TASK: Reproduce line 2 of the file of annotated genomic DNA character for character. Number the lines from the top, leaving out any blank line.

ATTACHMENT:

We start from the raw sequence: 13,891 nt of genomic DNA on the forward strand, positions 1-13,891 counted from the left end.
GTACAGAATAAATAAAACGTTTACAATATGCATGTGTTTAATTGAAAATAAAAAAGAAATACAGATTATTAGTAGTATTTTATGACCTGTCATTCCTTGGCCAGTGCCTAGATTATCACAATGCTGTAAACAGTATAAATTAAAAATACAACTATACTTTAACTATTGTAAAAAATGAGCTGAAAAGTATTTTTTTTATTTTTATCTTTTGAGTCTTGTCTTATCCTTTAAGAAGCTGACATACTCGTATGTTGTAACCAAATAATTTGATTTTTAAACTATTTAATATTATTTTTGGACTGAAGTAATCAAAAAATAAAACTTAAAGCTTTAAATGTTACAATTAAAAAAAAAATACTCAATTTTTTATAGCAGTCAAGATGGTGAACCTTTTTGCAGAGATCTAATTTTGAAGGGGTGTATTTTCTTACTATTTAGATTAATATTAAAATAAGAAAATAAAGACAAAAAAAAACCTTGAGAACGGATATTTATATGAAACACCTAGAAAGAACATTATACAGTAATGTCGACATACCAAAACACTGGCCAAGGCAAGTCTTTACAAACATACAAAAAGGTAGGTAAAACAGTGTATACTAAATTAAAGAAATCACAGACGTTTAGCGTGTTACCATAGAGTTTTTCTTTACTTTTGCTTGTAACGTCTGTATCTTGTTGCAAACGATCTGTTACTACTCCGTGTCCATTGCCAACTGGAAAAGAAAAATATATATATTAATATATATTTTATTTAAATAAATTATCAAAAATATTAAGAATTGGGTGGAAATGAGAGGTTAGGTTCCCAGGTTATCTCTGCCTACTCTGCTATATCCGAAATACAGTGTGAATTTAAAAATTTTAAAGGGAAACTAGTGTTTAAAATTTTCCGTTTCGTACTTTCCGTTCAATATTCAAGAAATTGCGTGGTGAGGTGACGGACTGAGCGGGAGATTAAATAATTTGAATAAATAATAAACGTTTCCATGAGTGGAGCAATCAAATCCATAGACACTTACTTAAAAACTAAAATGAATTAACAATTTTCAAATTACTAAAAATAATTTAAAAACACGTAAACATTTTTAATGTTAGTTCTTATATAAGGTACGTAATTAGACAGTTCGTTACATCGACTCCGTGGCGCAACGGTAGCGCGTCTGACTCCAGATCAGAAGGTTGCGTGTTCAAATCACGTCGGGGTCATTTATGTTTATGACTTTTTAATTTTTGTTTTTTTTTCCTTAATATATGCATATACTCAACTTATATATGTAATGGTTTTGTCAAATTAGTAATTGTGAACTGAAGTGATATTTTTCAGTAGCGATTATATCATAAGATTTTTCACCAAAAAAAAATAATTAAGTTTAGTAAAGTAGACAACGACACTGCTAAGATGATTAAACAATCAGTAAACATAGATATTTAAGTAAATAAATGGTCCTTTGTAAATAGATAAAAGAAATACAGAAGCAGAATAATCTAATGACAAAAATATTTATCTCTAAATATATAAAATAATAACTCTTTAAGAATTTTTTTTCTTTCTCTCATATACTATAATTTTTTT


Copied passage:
GTACAGAATAAATAAAACGTTTACAATATGCATGTGTTTAATTGAAAATAAAAAAGAAATACAGATTATTAGTAGTATTTTATGACCTGTCATTCCTTGGCCAGTGCCTAGATTATCACAATGCTGTAAACAGTATAAATTAAAAATACAACTATACTTTAACTATTGTAAAAAATGAGCTGAAAAGTATTTTTTTTATTTTTATCTTTTGAGTCTTGTCTTATCCTTTAAGAAGCTGACATACTCGTATGTTGTAACCAAATAATTTGATTTTTAAACTATTTAATATTATTTTTGGACTGAAGTAATCAAAAAATAAAACTTAAAGCTTTAAATGTTACAATTAAAAAAAAAATACTCAATTTTTTATAGCAGTCAAGATGGTGAACCTTTTTGCAGAGATCTAATTTTGAAGGGGTGTATTTTCTTACTATTTAGATTAATATTAAAATAAGAAAATAAAGACAAAAAAAAACCTTGAGAACGGATATTTATATGAAACACCTAGAAAGAACATTATACAGTAATGTCGACATACCAAAACACTGGCCAAGGCAAGTCTTTACAAACATACAAAAAGGTAGGTAAAACAGTGTATACTAAATTAAAGAAATCACAGACGTTTAGCGTGTTACCATAGAGTTTTTCTTTACTTTTGCTTGTAACGTCTGTATCTTGTTGCAAACGATCTGTTACTACTCCGTGTCCATTGCCAACTGGAAAAGAAAAATATATATATTAATATATATTTTATTTAAATAAATTATCAAAAATATTAAGAATTGGGTGGAAATGAGAGGTTAGGTTCCCAGGTTATCTCTGCCTACTCTGCTATATCCGAAATACAGTGTGAATTTAAAAATTTTAAAGGGAAACTAGTGTTTAAAATTTTCCGTTTCGTACTTTCCGTTCAATATTCAAGAAATTGCGTGGTGAGGTGACGGACTGAGCGGGAGATTAAATAATTTGAATAAATAATAAACGTTTCCATGAGTGGAGCAATCAAATCCATAGACACTTACTTAAAAACTAAAATGAATTAACAATTTTCAAATTACTAAAAATAATTTAAAAACACGTAAACATTTTTAATGTTAGTTCTTATATAAGGTACGTAATTAGACAGTTCGTTACATCGACTCCGTGGCGCAACGGTAGCGCGTCTGACTCCAGATCAGAAGGTTGCGTGTTCAAATCACGTCGGGGTCATTTATGTTTATGACTTTTTAATTTTTGTTTTTTTTTCCTTAATATATGCATATACTCAACTTATATATGTAATGGTTTTGTCAAATTAGTAATTGTGAACTGAAGTGATATTTTTCAGTAGCGATTATATCATAAGATTTTTCACCAAAAAAAAATAATTAAGTTTAGTAAAGTAGACAACGACACTGCTAAGATGATTAAACAATCAGTAAACATAGATATTTAAGTAAATAAATGGTCCTTTGTAAATAGATAAAAGAAATACAGAAGCAGAATAATCTAATGACAAAAATATTTATCTCTAAATATATAAAATAATAACTCTTTAAGAATTTTTTTTCTTTCTCTCATATACTATAATTTTTTT